December 5, 2017 Bruce Robinson no comments

Have you suffered from a personal injury or were the victim of a car accident that wasn’t your fault? If you live in the state of Maryland, there is a limited amount of time you are able to take legal action in cases involving injury or accident, this is known as the statute of limitations. You may be wondering why such a limit exists? The main reason is to protect defendants because by the time the claim goes to court, a defendant may have lost the necessary evidence to prove their innocence.

Suffering from a car wreck and or injury, whether knowingly or unknowingly caused by another, is a sometimes unfortunate setback in life and you should be entitled to some kind of financial compensation for the damages you or your vehicle has sustained. But just how much time do you have to file a legal claim? Luckily, in Maryland, there is a fairly generous time frame, in which for you to pursue a civil lawsuit against anyone who might have lead you to a car wreck or caused you bodily harm.

According to Judicial Proceedings Code Section 5-101, you will have three years from the date of the incident to initiate legal action. There are two exceptions to this rule, however, and that’s if the trauma resulted in the death of a partner or a family member, or the plaintiff is a minor. In the event of a wrongful death of a loved one, you would have three years from the date they passed away to seek restitution for their suffering and your loss. In the case that the plaintiff is a minor, a child under the age of 18, the statute of limitations would apply up and until, and three years extending beyond the age they are legally considered to be an adult by state law.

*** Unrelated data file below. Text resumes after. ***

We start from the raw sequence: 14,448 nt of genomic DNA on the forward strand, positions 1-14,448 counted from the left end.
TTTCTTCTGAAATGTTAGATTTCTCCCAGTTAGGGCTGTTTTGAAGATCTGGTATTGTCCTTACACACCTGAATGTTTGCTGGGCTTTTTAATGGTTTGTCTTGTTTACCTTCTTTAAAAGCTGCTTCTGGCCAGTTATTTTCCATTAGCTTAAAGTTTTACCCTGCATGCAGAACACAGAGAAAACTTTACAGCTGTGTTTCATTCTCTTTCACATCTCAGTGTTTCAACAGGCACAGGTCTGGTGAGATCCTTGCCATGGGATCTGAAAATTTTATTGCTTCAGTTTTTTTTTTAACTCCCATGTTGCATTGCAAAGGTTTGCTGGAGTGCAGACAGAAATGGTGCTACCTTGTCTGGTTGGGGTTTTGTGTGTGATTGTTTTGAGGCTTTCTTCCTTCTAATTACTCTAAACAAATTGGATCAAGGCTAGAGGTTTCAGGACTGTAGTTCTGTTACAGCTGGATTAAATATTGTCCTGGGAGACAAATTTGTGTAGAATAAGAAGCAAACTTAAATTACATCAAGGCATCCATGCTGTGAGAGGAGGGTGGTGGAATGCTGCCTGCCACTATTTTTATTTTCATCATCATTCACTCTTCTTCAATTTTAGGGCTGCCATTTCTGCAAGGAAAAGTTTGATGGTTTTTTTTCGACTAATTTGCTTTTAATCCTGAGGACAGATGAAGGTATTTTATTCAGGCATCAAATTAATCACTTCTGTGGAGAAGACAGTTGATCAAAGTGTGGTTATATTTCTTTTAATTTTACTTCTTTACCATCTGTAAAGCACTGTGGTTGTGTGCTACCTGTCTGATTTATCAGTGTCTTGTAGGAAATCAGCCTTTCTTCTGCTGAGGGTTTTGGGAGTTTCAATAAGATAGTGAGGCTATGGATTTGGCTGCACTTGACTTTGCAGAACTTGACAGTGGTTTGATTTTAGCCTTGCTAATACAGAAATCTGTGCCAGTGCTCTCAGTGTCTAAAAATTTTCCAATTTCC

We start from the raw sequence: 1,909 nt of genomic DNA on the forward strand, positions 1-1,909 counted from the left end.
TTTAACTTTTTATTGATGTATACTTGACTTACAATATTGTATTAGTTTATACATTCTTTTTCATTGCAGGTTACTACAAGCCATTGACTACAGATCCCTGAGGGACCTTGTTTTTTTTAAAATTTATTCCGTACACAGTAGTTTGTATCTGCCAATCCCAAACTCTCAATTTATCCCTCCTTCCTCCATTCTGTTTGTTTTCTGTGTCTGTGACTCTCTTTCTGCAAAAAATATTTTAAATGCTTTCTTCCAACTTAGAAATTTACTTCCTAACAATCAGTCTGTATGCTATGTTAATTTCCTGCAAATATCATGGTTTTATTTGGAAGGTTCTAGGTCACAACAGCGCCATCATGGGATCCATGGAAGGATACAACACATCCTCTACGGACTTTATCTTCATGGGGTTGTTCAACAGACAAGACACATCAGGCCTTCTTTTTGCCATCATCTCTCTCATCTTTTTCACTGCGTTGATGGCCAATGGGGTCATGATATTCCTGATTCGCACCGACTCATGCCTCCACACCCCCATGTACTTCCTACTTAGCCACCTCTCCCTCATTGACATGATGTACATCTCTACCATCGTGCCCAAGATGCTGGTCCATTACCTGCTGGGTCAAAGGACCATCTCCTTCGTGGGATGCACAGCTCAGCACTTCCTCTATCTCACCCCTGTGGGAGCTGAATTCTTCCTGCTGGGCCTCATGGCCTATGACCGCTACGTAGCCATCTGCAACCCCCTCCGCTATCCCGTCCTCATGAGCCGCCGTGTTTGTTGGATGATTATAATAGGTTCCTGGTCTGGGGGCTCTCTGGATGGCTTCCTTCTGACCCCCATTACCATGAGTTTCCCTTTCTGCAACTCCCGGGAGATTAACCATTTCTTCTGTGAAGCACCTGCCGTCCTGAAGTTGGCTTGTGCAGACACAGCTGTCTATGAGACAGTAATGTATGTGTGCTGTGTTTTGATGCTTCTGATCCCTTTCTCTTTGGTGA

While three years may seem like an ample amount of time, it still is not recommended to wait until the last minute to file a claim. Even simple cases require research and a lawyer will not want to take a case on such short notice and generally recommend you seek legal counsel no later than six months prior to the deadline. A common argument, particularly in disputes involving a car accident, the defense will try to prove that you somehow shared fault in the crash. Maryland exploits a pretty controversial law, called Contributory Negligence, which could bar you from receiving any reparation if it is proven that you were even slightly at fault. This is why it’s of great importance you are aware of when your statute of limitations will end, so not only is your litigation not dismissed because the window of time has closed, but also so that your lawyer has adequate time to prove 100% you are not liable and are, in fact, entitled to compensation.

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